To save you a lot of research into ovulation tests, we've answered all the important questions:
Every cycle is different, so when it comes to tracking ovulation, it's not always black and white. In fact, doing an ovulation test can be so confusing that many people avoid it altogether. But trust us, once you know how beneficial it is to track your cycle, you'll want to know exactly how ovulation tests work and what their results mean.
How do ovulation tests work?
Let's start with the basics. Ovulation tests work by measuring a hormone called luteinizing hormone (LH) in your urine. LH sends a signal from your brain to your ovaries that it's time to ovulate. When LH levels are high, you are likely to ovulate between 16 and 48 hours after taking the test. This is called an LH surge and is what you're looking for in ovulation test results. You are most fertile on the day of the LH surge and the following two days.
What do my ovulation test results mean?
Although theovulation tests are very similar to pregnancy tests, but have very different purposes. Each ovulation test is different, but they are generally supplied with several tests and have similar instructions.
Like a pregnancy test, each ovulation test has two windows. One of the windows displays a line indicating that the test is working correctly. This is called the control line. The second window will tell you whether your LH levels are high and whether you're likely to ovulate soon - this is called the test window.
If the line in the test window is as dark as or darker than the control line, your LH levels are rising and ovulation is imminent.
When should I have ovulation tests?
It's best to do the test between 10am and 8pm, so not with the first morning's urine, which is too concentrated and can give false results. Also, wait as long as possible after drinking. If you drink too much liquid before doing the test, your LH concentration will be diluted and it will be more difficult to detect ovulation.
On average, an LH surge lasts 2 days, but every woman has a different LH surge. You can therefore carry out a test twice on the day of the LH surge to get a better idea of when it started and how long it lasted (once in the late morning and a second time at the end of the day). If your ovulation test indicates that you have an LH surge, you are likely to ovulate within 48 hours of this positive test.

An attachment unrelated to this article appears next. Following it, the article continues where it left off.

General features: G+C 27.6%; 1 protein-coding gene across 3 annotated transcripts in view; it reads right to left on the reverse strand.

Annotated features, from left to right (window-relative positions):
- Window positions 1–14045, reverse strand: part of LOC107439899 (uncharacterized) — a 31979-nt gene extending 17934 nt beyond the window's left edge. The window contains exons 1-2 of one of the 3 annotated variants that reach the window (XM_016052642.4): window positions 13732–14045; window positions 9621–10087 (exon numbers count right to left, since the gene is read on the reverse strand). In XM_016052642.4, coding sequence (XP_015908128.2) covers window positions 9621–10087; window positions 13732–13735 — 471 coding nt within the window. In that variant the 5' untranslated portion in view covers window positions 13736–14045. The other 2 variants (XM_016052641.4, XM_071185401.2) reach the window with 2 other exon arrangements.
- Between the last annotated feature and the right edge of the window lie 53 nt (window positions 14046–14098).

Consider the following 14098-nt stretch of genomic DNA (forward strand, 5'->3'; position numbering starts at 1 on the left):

How should I plan sexual relations around the time of ovulation?
Let's talk about the fun part of ovulation: sex! Knowing when you're ovulating is essential for planning sex, especially if you're trying to get pregnant. Another confusing aspect of ovulation tests is that you don't have to wait for a positive result to have sex.
Your body is fertile 2 to 3 days before ovulation, during ovulation and the following two days. In other words, it is advisable to start sexual intercourse a few days before ovulation and continue until 2 days afterwards. This is very calculated, as we know. That's why we recommend testing more frequently than you might think.
How to calculate when ovulation is likely?
It's time to tackle the elephant in the room: how can I predict when I'm most likely to get a positive result? It's a question of science. Ovulation generally begins around 14 days before the start of your period.
Depending on the length of your cycle, you can get a rough estimate of when you will ovulate by finding the 14th day of your cycle, as your menstrual cycle ends on the day before your next period. To measure the length of your cycle, count the number of days between the first day of your last period and the first day of your next period.
This issue has serious consequences for women who, like us, have irregular cycles. Another disadvantage of irregular periods is the difficulty of predicting ovulation. It's particularly important to keep a close eye on ovulation in the case of an unpredictable cycle, as it will be more difficult to grasp your ovulation window. If this is your case, we recommend that you fill up on ovulation tests every day to make sure you don't miss it.
Can an ovulation test give a negative result even if I'm ovulating?
As with pregnancy tests, it is possible to get a negative result from ovulation tests when you are ovulating. One thing you can do to avoid getting a false negative result is to make sure you do the test early or late enough in your cycle. We like to do the test every day at the same time from 10 days into our cycle.
It's important to remember that ovulation tests detect the hormone LH, not ovulation itself, and that there is only a certain amount of time during which the LH surge will be visible in your urine. Think of the LH surge as a warning that you are about to ovulate. If you don't pick up the LH surge while it's happening, your test results will be negative and you'll think you're not ovulating when in fact you are.
Fortunately, keeping track of your ovulation is a lot easier than it looks. We've created a pack of six ovulation tests to help you make sure you don't miss it!